Tag Archives: mobile optimization

Make Mobile Gov with the Mobile Application Development Program

Mobile Application Development ProgramAnytime, Anywhere, Any Device.

The 21st century imperative to deliver government information and services to the public anytime, anywhere and on any device makes mobile a critical tactic in the federal Digital Government Strategy. Today, GSA’s Digital Services Innovation Center and the Federal CIO Council launch the Mobile Application Development Program to provide agencies with tools they need to make great mobile products available to the public.

The program–developed with and by 25 agencies across government–will help agencies in each stage of mobile development.

  • Plan –Build a mobile strategy, see what other agencies have done, use new acquisitions tools to find top mobile developers.
  • Develop –Create great mobile apps and sites using mobile user experience guidelines. Jump start development by leveraging pre-existing code.
  • Test –Make sure your app works on all devices by leveraging automated and in the wild testing support. Test for security & accessibility.
  • Launch –Let people know yours is an official government app by registering it. Get your app in the app stores and leverage API’s for promoting your apps.

What’s In It?

The program is chock full of useful resources and tools. For starters there is

  • RFP-EZ helps link agencies and small businesses for tech projects below $150,000–definitely a sweet spot for many mobile products. The idea is to help agencies reach the talent in startups more quickly and at reasonable cost. We worked with the RFP-EZ team at SBA to include mobile statement of work templates. Now when agencies create a new project in RFP-EZ, they can jumpstart their efforts by choosing the “Mobile Application Development” project type.
  • Agencies can easily create mobile ready websites using Sites.USA.gov. This GSA-hosted content management tool supports open content, is secure, compliant and uses only responsive themes that work well on any-sized screen.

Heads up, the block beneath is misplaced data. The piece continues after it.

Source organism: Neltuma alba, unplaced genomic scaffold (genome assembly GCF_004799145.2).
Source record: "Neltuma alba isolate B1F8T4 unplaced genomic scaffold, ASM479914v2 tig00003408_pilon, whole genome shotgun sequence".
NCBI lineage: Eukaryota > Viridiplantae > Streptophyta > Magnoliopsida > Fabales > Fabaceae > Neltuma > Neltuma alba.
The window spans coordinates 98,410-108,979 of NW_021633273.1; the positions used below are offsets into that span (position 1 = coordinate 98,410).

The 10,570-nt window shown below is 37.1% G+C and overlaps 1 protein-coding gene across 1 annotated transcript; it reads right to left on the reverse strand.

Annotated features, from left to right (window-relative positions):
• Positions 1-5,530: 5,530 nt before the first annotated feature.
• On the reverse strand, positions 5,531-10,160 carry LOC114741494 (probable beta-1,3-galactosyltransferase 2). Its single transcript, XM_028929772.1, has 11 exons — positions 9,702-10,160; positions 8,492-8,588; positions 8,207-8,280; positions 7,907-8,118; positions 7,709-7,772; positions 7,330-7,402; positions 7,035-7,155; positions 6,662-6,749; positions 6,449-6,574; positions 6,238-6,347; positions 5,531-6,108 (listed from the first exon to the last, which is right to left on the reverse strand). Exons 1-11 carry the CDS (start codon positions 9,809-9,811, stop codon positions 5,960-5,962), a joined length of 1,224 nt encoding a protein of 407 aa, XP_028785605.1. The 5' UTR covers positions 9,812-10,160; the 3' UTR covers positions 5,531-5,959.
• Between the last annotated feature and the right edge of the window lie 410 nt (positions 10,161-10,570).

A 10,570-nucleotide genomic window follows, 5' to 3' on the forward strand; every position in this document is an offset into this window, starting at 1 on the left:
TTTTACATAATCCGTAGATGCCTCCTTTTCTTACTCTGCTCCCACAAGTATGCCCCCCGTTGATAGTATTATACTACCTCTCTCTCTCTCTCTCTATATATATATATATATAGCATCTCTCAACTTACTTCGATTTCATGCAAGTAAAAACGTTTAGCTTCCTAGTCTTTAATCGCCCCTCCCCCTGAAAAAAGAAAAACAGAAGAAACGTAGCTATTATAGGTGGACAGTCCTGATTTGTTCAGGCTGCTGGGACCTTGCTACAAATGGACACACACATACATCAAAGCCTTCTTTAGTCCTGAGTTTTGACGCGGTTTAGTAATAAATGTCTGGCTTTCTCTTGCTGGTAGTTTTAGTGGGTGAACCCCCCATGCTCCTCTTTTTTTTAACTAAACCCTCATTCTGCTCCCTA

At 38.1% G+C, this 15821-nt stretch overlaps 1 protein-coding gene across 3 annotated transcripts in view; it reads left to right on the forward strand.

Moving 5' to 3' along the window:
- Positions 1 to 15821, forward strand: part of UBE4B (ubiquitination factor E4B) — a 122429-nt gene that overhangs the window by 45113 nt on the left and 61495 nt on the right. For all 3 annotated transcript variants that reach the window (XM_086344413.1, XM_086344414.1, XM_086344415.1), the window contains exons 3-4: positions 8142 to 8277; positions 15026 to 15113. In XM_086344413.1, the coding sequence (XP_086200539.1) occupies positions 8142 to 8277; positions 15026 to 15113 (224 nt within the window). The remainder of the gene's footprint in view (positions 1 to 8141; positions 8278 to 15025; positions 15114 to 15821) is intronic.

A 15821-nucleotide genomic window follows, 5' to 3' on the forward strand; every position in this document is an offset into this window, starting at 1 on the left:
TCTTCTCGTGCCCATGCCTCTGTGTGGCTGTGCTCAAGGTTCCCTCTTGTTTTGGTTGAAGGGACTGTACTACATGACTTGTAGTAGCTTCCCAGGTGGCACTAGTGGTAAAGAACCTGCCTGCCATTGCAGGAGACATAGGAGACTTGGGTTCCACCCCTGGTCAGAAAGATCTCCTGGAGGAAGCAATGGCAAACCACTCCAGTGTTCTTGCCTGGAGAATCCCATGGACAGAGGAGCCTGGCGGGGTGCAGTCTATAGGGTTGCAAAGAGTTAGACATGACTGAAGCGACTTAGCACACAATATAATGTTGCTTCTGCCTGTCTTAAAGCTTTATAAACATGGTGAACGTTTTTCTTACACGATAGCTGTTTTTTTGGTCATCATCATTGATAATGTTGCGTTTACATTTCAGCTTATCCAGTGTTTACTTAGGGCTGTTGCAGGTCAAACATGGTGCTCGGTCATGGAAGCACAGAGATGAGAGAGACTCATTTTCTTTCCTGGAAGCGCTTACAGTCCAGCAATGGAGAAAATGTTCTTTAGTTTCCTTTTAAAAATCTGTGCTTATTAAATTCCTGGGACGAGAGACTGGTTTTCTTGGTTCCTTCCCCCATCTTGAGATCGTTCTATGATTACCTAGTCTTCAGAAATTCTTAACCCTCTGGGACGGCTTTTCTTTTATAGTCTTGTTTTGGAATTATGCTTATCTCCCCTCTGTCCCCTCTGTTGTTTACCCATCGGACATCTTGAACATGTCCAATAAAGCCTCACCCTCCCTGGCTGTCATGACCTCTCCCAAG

The Federal Apps Registry helps verify that apps and mobile sites are actually government mobile products–and provides an API so agencies can easily create galleries around their mission areas.

Just Do It

You can use these and many more tools and resources today. And, you can join us for a discussion about the Mobile Application Development Program May 30th at our webinar, or come see us live later that day at our Mobile Gov Wikithon.

Last, we need YOU to help us as we continue to develop new tools to help you develop citizen-focused mobile products. Tell us what you need at digitalgov@gsa.gov.

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Job Search Tools are Going Mobile


Searching for jobs on a mobile phone
The Labor Department’s Employment and Training Administration has a number of great online tools to help Americans find new employment or learn new skills from training providers in their community. In the past year alone, more than 40 million people have accessed these tools from their desktops. However, as technology changes, more and more people are using mobile/phone-based browsers to conduct the majority of their Web browsing. The department’s online resources are changing to keep up with the rapid growth and increased use of these devices and systems.

This week, we’ve made some of our most popular online tools available as mobile-optimized websites. These mobile sites give smartphone or tablet users quick access to key job search and training resources. Users can:

  • Locate and contact the American Job Center closest to them.
  • Conduct a Job Search by searching local job listings throughout the entire United States. Job listings are updated daily and can be searched by job type or keyword as well as by city, state or ZIP code.
  • Perform a Veterans Job Search to match military job experience to civilian careers, and then view local job listings for those careers. Users can search by their military job title or their occupational classification (MOC/MOS) code and can view job listings by city, state or ZIP code.
  • Browse the Salary Finder, which provides average hourly wages or annual salaries by occupation and location. The data come from the Occupational Employment Statistics program of the department’s Bureau of Labor Statistics.
  • Search the Training Finder for education and training programs in a specific area. Users can search by occupation, program or school, and then find contact information for the relevant program.

These changes are part of the department’s ongoing efforts to make workforce resources more open and accessible to the communities who need them most, and to ensure that job seekers have a range of tools at their fingertips.

Reblogged from Work in Progress, The Official Blog of the U.S. Department of Labor.

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Redesigned www.dot.gov draws a crowd… and goes responsive

In October, we launched a redesigned and re-energized www.dot.gov to make it easier for you to find the information you need. The results from the past 60 days show we’ve made very good progress. And the best part? We’re just getting started.